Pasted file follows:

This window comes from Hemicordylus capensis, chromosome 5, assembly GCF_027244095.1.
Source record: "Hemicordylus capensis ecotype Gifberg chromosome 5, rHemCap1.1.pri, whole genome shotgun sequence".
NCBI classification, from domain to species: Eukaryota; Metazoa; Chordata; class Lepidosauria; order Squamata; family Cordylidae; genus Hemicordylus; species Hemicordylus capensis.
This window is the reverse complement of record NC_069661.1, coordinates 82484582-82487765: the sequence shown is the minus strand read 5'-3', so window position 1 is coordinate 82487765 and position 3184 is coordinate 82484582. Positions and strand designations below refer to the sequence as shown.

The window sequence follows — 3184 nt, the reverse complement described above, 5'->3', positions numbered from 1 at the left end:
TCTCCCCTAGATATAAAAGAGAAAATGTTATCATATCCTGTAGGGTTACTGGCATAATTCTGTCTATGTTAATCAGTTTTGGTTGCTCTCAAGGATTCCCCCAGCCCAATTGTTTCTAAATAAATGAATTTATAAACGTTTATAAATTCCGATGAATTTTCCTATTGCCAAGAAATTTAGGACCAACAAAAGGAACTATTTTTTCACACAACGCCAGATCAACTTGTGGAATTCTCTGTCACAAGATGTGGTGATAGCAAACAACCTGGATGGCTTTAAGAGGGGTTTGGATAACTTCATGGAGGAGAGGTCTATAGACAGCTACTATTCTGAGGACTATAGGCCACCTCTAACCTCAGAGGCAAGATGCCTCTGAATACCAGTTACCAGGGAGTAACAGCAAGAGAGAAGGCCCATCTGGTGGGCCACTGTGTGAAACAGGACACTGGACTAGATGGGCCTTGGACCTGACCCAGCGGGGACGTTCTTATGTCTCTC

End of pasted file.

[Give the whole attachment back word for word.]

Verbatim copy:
This window comes from Hemicordylus capensis, chromosome 5, assembly GCF_027244095.1.
Source record: "Hemicordylus capensis ecotype Gifberg chromosome 5, rHemCap1.1.pri, whole genome shotgun sequence".
NCBI classification, from domain to species: Eukaryota; Metazoa; Chordata; class Lepidosauria; order Squamata; family Cordylidae; genus Hemicordylus; species Hemicordylus capensis.
This window is the reverse complement of record NC_069661.1, coordinates 82484582-82487765: the sequence shown is the minus strand read 5'-3', so window position 1 is coordinate 82487765 and position 3184 is coordinate 82484582. Positions and strand designations below refer to the sequence as shown.

The window sequence follows — 3184 nt, the reverse complement described above, 5'->3', positions numbered from 1 at the left end:
TCTCCCCTAGATATAAAAGAGAAAATGTTATCATATCCTGTAGGGTTACTGGCATAATTCTGTCTATGTTAATCAGTTTTGGTTGCTCTCAAGGATTCCCCCAGCCCAATTGTTTCTAAATAAATGAATTTATAAACGTTTATAAATTCCGATGAATTTTCCTATTGCCAAGAAATTTAGGACCAACAAAAGGAACTATTTTTTCACACAACGCCAGATCAACTTGTGGAATTCTCTGTCACAAGATGTGGTGATAGCAAACAACCTGGATGGCTTTAAGAGGGGTTTGGATAACTTCATGGAGGAGAGGTCTATAGACAGCTACTATTCTGAGGACTATAGGCCACCTCTAACCTCAGAGGCAAGATGCCTCTGAATACCAGTTACCAGGGAGTAACAGCAAGAGAGAAGGCCCATCTGGTGGGCCACTGTGTGAAACAGGACACTGGACTAGATGGGCCTTGGACCTGACCCAGCGGGGACGTTCTTATGTCTCTC